AGFA Chrome 50 RS 1984–1995 T 50 AP-44 /E-6 Slide Professional general purpose color slide film. Agfa process 44 compatible with Kodak E-6, replacing Agfa process 41 films. Improved emulsion from 1992 Germany ? RSX 50
AGFA Chrome 100 RS 1984–1995 T 100 AP-44 /E-6 Slide Professional general purpose color slide film. Improved emulsion from 1992 Germany 135, 120 RSX 100
AGFA Chrome 200 RS 1984–1995 T 200 AP-44 /E-6 Slide Professional general purpose color slide film. Improved emulsion from 1992 Germany 135, 120 RSX 200
AGFA Chrome 1000 RS 1984–1995 T 1000 AP-44 /E-6 Slide Professional very high speed color slide film Germany 135 Nothing
AGFA Chrome RSX 50 1995–1998 T 50 AP-44 /E-6 Slide Professional general purpose color slide film Germany 135, 120 RSX II 50
AGFA Chrome RSX 100 1995–1998 T 100 AP-44 /E-6 Slide Professional general purpose color slide film Germany 135, 120, Sheet film RSX II 100
AGFA Chrome RSX 200 1995–1998 T 200 AP-44 /E-6 Slide Professional general purpose color slide film Germany 135, 120 RSX II 200
AGFA Chrome RSX II 50 1999–2005 T 50 AP-44 /E-6 Slide Professional general purpose color slide film Germany 135, 120 Nothing
AGFA Chrome RSX II 100 1999–2005 T 100 AP-44 /E-6 Slide Professional general purpose color slide film. The "Pro" RSX II film "made with extremely narrow production tolerances to ensure maximum consistency as required by professionals" does not require refrigeration except in hot/humid conditions. Consumer equivalent CT Precisa[13] Germany 135, 120, Sheet film Nothing
AGFA Chrome RSX II 200 1999–2005 T 200 AP44 /E-6 Slide Professional general purpose color slide film, Slightly subdued perceived by many users as natural and producing flattering skin tones. After the demise of AgfaPhoto Agfa-Gevaert continued producing the emulsion for aerial photography on a polyester base as Aviphot Chrome 200 PE1. Maco converted this as Rollei CR 200. Also sold as Lomography X-Pro 200. Germany 135, 120 Rollei CR 200

AGFA PHOTO

The AGFA consumer film division with its plant in Leverkusen, Germany was spun off by Agfa-Gevaert into a new company AGFA PHOTO in 2004. At buy out the firm was split into a holding company Agfa-Photo Holding GMBH (licenses) and manufacturing company Agfa-Photo GMBH (leverkusen). The manufacturing company went bankrupt in 7 months resulting in the closure of the Leverkusen plant in 2005. The holding company was unaffected and retains a trademark license from Agfa-Gevaert for the use of the AgfaPhoto brand and 'red dot' logo on products having a photographic application.[14] Since 2005 these rights for consumer film products have been sub-licensed to Lupus Imaging & Media.[15] After 2005 the colour films were initially made by Ferrania while black and white films continued to be AGFA material converted by Ferrania from cold stored master rolls of AGFA APX. Ferrania itself closed in 2009 and so Lupus procured replacement Agfa Photo branded films from Fujifilm (colour) and Harman/Ilford (black and white). The contract with Fujifilm ended in early 2018[16] ending the sale of colour film under the AgfaPhoto brand.[17]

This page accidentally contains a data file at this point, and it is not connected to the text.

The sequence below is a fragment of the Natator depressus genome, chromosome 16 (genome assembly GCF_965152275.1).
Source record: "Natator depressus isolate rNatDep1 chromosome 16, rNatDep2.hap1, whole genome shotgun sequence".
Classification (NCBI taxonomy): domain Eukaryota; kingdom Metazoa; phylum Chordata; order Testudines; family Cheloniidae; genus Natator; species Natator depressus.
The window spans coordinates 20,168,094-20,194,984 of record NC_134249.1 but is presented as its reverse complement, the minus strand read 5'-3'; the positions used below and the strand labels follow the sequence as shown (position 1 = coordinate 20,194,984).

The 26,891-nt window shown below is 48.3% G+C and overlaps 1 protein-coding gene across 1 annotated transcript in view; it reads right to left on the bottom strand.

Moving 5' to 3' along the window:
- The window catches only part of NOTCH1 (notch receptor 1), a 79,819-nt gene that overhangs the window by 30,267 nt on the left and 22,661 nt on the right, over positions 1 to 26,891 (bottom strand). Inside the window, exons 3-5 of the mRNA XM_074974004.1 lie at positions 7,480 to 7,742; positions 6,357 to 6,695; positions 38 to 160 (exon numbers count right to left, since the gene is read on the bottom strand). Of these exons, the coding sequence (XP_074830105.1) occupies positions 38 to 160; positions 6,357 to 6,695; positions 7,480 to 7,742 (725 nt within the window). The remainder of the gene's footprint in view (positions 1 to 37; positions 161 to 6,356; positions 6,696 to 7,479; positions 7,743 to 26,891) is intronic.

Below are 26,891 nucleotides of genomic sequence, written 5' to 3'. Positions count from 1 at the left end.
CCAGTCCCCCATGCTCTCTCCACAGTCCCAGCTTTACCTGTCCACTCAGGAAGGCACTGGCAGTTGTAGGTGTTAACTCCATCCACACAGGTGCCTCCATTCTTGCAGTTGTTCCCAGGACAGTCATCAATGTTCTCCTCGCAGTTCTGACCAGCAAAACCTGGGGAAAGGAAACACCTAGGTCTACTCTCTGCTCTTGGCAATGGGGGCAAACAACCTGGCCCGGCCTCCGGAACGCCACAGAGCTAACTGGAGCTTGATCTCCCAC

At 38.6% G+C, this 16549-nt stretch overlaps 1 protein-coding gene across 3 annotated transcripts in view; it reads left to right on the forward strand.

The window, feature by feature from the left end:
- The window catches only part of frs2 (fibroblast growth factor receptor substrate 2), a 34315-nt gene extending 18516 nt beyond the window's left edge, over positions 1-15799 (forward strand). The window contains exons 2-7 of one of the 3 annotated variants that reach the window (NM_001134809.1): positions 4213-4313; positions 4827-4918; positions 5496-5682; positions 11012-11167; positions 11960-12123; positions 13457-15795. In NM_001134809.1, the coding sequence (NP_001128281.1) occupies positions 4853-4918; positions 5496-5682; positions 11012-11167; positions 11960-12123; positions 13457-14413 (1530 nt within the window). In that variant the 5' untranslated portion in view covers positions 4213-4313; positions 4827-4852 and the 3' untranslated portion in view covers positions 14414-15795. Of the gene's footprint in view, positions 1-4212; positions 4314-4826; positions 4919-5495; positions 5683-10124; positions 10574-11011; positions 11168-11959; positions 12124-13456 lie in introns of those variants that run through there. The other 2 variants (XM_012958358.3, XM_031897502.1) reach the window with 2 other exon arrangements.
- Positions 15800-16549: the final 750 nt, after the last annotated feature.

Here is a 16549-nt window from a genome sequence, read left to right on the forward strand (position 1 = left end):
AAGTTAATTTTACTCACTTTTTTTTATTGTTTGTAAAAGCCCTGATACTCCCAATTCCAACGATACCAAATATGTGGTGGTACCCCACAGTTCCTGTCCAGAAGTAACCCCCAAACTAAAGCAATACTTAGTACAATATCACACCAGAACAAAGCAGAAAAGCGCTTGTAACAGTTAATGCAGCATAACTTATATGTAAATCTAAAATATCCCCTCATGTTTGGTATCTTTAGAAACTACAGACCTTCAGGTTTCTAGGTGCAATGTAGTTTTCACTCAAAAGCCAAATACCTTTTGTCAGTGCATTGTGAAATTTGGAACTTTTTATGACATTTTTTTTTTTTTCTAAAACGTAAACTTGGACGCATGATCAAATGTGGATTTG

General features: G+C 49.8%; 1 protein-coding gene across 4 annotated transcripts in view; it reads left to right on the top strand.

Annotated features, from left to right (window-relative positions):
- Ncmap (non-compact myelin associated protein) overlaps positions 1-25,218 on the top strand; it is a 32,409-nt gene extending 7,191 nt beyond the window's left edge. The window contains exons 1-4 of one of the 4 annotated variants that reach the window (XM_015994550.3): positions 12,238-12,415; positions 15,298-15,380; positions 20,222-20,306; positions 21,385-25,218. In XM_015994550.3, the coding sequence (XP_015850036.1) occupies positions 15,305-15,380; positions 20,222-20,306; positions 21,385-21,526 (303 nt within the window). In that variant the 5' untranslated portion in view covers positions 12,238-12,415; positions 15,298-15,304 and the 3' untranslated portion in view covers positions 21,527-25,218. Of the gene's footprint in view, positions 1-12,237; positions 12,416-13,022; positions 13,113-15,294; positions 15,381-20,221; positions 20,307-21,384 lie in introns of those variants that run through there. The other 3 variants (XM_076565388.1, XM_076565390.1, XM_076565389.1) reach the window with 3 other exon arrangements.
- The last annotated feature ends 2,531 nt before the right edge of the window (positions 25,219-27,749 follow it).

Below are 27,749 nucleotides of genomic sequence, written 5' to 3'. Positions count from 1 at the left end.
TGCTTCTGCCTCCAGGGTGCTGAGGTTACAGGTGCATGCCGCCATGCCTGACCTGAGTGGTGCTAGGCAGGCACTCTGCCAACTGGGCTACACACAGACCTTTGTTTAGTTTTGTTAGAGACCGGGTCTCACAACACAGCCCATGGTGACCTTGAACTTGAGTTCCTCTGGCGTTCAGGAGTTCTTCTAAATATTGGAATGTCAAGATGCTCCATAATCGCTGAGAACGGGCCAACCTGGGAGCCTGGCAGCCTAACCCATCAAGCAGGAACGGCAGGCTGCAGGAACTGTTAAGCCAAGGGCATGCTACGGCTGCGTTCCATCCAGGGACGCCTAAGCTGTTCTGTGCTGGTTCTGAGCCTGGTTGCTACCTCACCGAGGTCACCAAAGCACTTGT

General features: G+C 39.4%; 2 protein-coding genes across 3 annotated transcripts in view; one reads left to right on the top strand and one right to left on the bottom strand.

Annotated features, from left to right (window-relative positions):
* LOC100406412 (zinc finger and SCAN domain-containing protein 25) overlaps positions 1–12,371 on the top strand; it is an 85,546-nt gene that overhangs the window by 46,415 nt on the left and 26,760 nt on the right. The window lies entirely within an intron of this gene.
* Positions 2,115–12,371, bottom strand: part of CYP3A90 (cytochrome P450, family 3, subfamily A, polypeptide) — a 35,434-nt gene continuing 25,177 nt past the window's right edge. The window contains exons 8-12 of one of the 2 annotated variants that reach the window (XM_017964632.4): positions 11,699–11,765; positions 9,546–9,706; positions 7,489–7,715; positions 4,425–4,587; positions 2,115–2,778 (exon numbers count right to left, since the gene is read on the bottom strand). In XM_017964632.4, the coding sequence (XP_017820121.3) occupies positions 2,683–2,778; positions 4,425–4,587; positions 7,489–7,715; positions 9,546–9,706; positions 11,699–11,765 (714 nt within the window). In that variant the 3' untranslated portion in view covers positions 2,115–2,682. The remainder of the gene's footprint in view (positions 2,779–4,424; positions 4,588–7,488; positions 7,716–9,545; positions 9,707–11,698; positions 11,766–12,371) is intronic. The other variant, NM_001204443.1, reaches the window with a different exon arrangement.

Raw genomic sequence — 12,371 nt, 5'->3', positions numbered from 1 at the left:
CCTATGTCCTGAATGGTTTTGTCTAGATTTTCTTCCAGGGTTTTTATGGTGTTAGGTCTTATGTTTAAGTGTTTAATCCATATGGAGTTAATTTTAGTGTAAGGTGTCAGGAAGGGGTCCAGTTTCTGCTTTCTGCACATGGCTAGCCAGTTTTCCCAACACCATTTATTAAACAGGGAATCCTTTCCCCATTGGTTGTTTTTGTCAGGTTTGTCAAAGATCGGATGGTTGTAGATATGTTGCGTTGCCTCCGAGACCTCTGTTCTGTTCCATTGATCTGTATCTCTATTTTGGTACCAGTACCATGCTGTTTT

Black and white film

Make Name Dates Base ISO Process Type Details Origin Formats Replaced by
AGFA PHOTO APX 100 2005–2012 T 100 B&W Print General purpose traditional cubic grain panchromatic film with wide exposure and tonal range. Film was converted by Ferrania, Italy from AGFA Leverkusen APX master rolls that had been cold stored until this material was exhausted. ADOX Silvermax is a near equivalent to the original AGFA APX 100. Germany 135, 120 New Agfa Photo APX 100, ADOX Silvermax
AGFA PHOTO APX 400 2005–2012 T 400 B&W Print General purpose traditional cubic grain panchromatic film with wide exposure and tonal range. Film was converted by Ferrania, Italy from AGFA Leverkusen APX master rolls that had been cold stored until this material was exhausted. ADOX test-produced a slightly improved version of AGFA APX 400 as ADOX Pan 400 during 2010. Due to Fotokemika stopping general production in 2012 priority was given to ADOX CHS II instead.[18] Germany 135, 120 New Agfa Photo APX 400

Colour negative film

Make Name Dates Base ISO Process Type Details Origin Formats Replaced by
AGFA PHOTO Vista 200 2005–2009 T 200 C-41 Print Consumer color film produced by Ferrania post Leverkusens closure, based on Solaris 200 Italy 135 Vista Plus 200
AGFA PHOTO Vista Plus 200 2009-2018 T 200 C-41 Print General purpose budget colour film (Re-branded FujiColor C200). Sold in 24/36 exp. rolls and 3 packs. Production ended 2018, last stock expiry dated 4.2020.[19][20] Japan 135 Nothing
AGFA PHOTO Vista 400 2005–2009 T 400 C-41 Print Consumer color film, produced by Ferrania post Leverkusens closure based on Solaris 400. Italy 135 Vista Plus 400
AGFA PHOTO Vista Plus 400 2009-2018 T 400 C-41 Print General purpose budget colour film (assumed to be Fujicolor Superia 400). Sold in 24/36 exp. rolls and 3 packs. Production ended 2018.[21] Japan 135 Nothing
AGFA PHOTO Vista 800 2005–2009 T 800 C-41 Print Consumer color film, produced by Ferrania post Leverkusens closure based on Solaris 800. Production was not continued when supply switched to Fuji so there is no 'plus' variant Italy 135 Nothing

Colour reversal (slide) films

Make Name Dates Base ISO Process Type Details Origin Formats Replaced by
AGFA PHOTO CT Precisa 100 2005-2009 T 100 E-6 Slide General purpose slide film produced by Ferrania, initially using Agfa chemicals. Ferrania version identified by picture of yellow boats on outer box. Italy 135-36 CT Precisa 100 (2009)
AGFA PHOTO CT Precisa 100 (new) 2009-2018 T 100 E-6 Slide General purpose slide film produced by Fujifilm. Packaging box shows coloured beach huts. Considered to be based on either FujiChrome Provia 100F (possibly cut from edges of master rolls) which was still in production or discontinued FujiChrome Sensia emulsion. Production ended early 2018 and by mid 2018 was sold out.[22][23] Japan 135-36 Nothing